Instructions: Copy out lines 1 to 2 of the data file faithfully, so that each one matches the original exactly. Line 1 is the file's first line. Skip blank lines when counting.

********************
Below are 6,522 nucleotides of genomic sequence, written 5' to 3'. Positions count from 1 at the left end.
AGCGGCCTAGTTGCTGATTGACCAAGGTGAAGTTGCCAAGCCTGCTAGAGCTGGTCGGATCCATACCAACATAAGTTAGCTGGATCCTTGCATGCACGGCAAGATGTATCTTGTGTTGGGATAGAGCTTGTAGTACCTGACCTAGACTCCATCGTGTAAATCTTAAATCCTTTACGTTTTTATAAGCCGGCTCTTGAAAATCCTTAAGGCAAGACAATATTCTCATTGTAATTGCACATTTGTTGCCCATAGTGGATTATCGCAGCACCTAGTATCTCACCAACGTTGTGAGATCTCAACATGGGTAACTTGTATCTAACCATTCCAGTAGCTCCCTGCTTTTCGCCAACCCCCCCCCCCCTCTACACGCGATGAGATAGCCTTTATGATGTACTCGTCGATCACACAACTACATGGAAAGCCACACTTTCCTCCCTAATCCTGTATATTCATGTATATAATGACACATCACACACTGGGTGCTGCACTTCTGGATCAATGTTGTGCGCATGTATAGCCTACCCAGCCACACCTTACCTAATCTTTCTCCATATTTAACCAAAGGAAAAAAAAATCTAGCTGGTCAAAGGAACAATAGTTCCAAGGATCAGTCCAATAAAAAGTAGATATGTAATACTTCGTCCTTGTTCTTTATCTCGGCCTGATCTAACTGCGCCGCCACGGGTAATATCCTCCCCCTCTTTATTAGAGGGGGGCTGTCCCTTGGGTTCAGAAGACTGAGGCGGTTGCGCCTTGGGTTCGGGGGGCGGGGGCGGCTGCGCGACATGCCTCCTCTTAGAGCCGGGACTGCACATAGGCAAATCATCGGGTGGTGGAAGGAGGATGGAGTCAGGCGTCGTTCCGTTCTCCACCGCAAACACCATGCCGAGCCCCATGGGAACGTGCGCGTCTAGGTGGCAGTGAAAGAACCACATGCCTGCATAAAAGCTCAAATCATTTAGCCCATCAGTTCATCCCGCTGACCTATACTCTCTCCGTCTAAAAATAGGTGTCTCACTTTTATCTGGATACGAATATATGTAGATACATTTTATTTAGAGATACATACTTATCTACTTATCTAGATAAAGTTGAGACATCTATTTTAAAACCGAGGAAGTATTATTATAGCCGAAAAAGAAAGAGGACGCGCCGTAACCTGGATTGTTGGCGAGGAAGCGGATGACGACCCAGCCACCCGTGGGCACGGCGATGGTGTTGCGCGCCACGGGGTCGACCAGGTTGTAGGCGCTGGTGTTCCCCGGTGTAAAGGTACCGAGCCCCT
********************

Below are 6,522 nucleotides of genomic sequence, written 5' to 3'. Positions count from 1 at the left end.
AGCGGCCTAGTTGCTGATTGACCAAGGTGAAGTTGCCAAGCCTGCTAGAGCTGGTCGGATCCATACCAACATAAGTTAGCTGGATCCTTGCATGCACGGCAAGATGTATCTTGTGTTGGGATAGAGCTTGTAGTACCTGACCTAGACTCCATCGTGTAAATCTTAAATCCTTTACGTTTTTATAAGCCGGCTCTTGAAAATCCTTAAGGCAAGACAATATTCTCATTGTAATTGCACATTTGTTGCCCATAGTGGATTATCGCAGCACCTAGTATCTCACCAACGTTGTGAGATCTCAACATGGGTAACTTGTATCTAACCATTCCAGTAGCTCCCTGCTTTTCGCCAACCCCCCCCCCCCTCTACACGCGATGAGATAGCCTTTATGATGTACTCGTCGATCACACAACTACATGGAAAGCCACACTTTCCTCCCTAATCCTGTATATTCATGTATATAATGACACATCACACACTGGGTGCTGCACTTCTGGATCAATGTTGTGCGCATGTATAGCCTACCCAGCCACACCTTACCTAATCTTTCTCCATATTTAACCAAAGGAAAAAAAAATCTAGCTGGTCAAAGGAACAATAGTTCCAAGGATCAGTCCAATAAAAAGTAGATATGTAATACTTCGTCCTTGTTCTTTATCTCGGCCTGATCTAACTGCGCCGCCACGGGTAATATCCTCCCCCTCTTTATTAGAGGGGGGCTGTCCCTTGGGTTCAGAAGACTGAGGCGGTTGCGCCTTGGGTTCGGGGGGCGGGGGCGGCTGCGCGACATGCCTCCTCTTAGAGCCGGGACTGCACATAGGCAAATCATCGGGTGGTGGAAGGAGGATGGAGTCAGGCGTCGTTCCGTTCTCCACCGCAAACACCATGCCGAGCCCCATGGGAACGTGCGCGTCTAGGTGGCAGTGAAAGAACCACATGCCTGCATAAAAGCTCAAATCATTTAGCCCATCAGTTCATCCCGCTGACCTATACTCTCTCCGTCTAAAAATAGGTGTCTCACTTTTATCTGGATACGAATATATGTAGATACATTTTATTTAGAGATACATACTTATCTACTTATCTAGATAAAGTTGAGACATCTATTTTAAAACCGAGGAAGTATTATTATAGCCGAAAAAGAAAGAGGACGCGCCGTAACCTGGATTGTTGGCGAGGAAGCGGATGACGACCCAGCCACCCGTGGGCACGGCGATGGTGTTGCGCGCCACGGGGTCGACCAGGTTGTAGGCGCTGGTGTTCCCCGGTGTAAAGGTACCGAGCCCCT